Though all these diseases may seem different, they are all part of the same system. Narrow blood vessels to the heart or brain cause oxygen loss. This narrowing can be caused by plaque formed when cholesterol lodges in the vessel wall.  If some of this plaque dislodges, it can lead to heart attacks and strokes. Irregular heartbeats and heart attacks can lower the amount of blood (and oxygen!) delivered around the body. Hypertension stresses the whole system and can lead to heart attack, stroke, and damage to other organs like the kidneys. Additionally, they may have similar risk factors, outcomes, and treatments.

There is a genetic component to cardiovascular disease. This is evident with congenital heart defects, which occur during development. It is also evident looking at who is at risk of developing cardiovascular disease. African Americans are at the highest risk, while people who identify as Hispanic have the lowest risk. Big modifiable risks include cholesterol, smoking, and hypertension (which is itself a form of cardiovascular disease!). Other risks include diabetes, being overweight, poor diet, low exercise, alcohol consumption, and low sleep. Research is ongoing into the cycle of mental health and cardiovascular disease as well. Mood and anxiety disorders, PTSD, and chronic stress can cause direct damage to the cardiovascular system while simultaneously increasing behaviors that compound the danger, including smoking and failing to take medicines.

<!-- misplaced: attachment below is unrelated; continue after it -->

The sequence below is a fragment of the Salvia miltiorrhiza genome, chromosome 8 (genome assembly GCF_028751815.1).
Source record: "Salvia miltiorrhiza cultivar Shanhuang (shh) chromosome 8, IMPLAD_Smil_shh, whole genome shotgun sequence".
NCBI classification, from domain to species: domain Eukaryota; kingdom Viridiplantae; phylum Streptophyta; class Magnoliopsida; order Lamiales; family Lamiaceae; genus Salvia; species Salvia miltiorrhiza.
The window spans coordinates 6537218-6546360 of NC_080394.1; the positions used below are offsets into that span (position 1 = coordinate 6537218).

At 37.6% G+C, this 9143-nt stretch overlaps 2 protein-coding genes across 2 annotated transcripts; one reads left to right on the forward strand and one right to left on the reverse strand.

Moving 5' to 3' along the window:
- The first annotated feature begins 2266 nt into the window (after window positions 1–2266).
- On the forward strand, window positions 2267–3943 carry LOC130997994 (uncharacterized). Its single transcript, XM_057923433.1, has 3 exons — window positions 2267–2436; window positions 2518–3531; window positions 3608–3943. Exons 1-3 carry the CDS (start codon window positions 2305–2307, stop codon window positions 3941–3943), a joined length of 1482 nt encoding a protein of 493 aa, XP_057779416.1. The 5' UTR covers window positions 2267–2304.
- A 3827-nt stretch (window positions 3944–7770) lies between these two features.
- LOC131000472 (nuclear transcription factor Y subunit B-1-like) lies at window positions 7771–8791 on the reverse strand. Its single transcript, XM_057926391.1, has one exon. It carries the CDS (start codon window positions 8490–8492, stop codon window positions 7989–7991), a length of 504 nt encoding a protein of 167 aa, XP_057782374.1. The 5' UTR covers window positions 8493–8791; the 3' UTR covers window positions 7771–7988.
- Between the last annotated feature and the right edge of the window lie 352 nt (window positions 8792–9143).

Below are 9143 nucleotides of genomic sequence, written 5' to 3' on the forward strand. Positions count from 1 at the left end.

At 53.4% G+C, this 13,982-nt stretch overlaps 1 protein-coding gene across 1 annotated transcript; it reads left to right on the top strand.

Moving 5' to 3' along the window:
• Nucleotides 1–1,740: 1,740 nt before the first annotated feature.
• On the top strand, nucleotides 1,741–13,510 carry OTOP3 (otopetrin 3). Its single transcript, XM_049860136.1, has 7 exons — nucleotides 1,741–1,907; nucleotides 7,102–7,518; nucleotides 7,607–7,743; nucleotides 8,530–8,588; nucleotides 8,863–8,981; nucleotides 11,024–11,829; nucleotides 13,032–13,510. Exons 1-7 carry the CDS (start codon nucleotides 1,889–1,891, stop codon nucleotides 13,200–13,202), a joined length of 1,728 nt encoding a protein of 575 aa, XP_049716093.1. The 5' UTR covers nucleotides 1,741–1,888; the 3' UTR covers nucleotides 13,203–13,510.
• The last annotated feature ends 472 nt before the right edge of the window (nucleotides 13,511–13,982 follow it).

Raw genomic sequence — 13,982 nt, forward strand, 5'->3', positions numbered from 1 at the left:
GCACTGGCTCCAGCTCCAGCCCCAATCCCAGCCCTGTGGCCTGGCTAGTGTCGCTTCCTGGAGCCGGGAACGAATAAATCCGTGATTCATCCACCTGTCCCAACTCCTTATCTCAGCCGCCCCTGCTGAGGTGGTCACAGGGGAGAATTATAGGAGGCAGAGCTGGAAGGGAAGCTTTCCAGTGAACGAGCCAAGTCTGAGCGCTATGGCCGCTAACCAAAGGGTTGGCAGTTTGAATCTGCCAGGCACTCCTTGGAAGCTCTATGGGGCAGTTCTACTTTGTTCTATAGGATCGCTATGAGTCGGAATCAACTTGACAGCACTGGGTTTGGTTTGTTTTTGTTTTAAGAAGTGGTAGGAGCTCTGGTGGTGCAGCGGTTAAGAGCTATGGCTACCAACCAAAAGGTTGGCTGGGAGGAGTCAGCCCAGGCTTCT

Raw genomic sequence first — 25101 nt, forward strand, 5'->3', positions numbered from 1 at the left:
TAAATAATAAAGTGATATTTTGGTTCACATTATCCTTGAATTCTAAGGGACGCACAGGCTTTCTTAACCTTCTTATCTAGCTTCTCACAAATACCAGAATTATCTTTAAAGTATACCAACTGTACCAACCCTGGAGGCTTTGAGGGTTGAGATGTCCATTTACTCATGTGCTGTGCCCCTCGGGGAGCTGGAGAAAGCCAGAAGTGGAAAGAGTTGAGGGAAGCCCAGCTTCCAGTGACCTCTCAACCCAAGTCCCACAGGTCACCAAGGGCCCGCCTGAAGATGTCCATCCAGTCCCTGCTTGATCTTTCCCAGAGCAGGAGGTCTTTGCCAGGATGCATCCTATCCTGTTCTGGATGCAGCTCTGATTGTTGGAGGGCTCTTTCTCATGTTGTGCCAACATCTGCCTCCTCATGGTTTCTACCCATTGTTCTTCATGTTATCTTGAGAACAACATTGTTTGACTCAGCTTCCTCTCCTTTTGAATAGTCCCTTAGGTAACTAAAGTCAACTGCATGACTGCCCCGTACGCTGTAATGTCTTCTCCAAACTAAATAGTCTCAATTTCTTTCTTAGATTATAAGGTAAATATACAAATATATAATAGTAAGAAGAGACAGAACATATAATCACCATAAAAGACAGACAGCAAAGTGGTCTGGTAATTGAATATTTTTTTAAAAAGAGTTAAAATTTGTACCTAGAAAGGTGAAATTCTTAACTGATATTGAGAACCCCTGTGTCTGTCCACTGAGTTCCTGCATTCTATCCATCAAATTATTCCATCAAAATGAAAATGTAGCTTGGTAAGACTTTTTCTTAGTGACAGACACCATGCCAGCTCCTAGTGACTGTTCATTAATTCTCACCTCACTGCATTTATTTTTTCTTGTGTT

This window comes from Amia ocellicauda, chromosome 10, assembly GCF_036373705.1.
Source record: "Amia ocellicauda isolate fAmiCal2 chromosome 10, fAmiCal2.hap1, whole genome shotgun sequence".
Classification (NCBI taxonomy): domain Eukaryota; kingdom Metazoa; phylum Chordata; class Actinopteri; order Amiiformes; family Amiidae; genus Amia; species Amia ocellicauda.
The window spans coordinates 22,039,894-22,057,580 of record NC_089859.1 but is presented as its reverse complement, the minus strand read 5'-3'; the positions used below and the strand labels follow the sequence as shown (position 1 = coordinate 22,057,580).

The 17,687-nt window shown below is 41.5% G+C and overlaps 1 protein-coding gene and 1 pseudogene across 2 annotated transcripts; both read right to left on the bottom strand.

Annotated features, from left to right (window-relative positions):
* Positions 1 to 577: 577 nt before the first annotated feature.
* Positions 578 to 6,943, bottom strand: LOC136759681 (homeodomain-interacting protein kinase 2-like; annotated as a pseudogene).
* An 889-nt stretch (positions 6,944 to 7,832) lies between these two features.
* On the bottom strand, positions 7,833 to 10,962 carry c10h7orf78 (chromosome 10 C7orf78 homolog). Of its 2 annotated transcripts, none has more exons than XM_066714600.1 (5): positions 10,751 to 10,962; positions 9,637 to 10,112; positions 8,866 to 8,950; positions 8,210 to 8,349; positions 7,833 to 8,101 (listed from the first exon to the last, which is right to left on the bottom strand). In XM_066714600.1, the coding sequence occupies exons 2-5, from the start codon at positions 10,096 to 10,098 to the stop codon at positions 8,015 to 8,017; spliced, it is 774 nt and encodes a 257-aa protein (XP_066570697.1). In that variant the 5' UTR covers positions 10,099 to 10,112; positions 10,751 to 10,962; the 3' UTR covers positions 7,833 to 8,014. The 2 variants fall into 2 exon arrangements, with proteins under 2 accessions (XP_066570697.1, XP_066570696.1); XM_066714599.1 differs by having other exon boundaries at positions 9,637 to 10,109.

Lowering the modifiable risks above is, unsurprisingly, one of the best ways to fight cardiovascular disease. Managing cholesterol, blood pressure, and diabetes can help. Cutting smoking and lowering alcohol intake can make a big difference. Getting help with mental health (and getting a good night’s sleep) may help your heart relax as well. Maintaining a healthy weight through a good diet and dynamic exercise is vital. Unfortunately, without management, cardiovascular disease is more like a desert than a dessert: it can kill you.

Staff Writer / Editor Benton Lowey-Ball, BS, BFA



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References:

Centers for Disease Control and Prevention. (July 19, 2021). Coronary artery disease (CAD). U.S. Department of Health and Human Services. https://www.cdc.gov/heartdisease/coronary_ad.htm

 National Center for Chronic Disease Prevention and Health Promotion, Division for Heart Disease and Stroke Prevention. (May 15, 2023). About heart disease. U.S. Department of Health and Human Services. https://www.cdc.gov/heartdisease/about.htm

American Heart Association. (May 31, 2017). What is cardiovascular disease? https://www.heart.org/en/health-topics/consumer-healthcare/what-is-cardiovascular-disease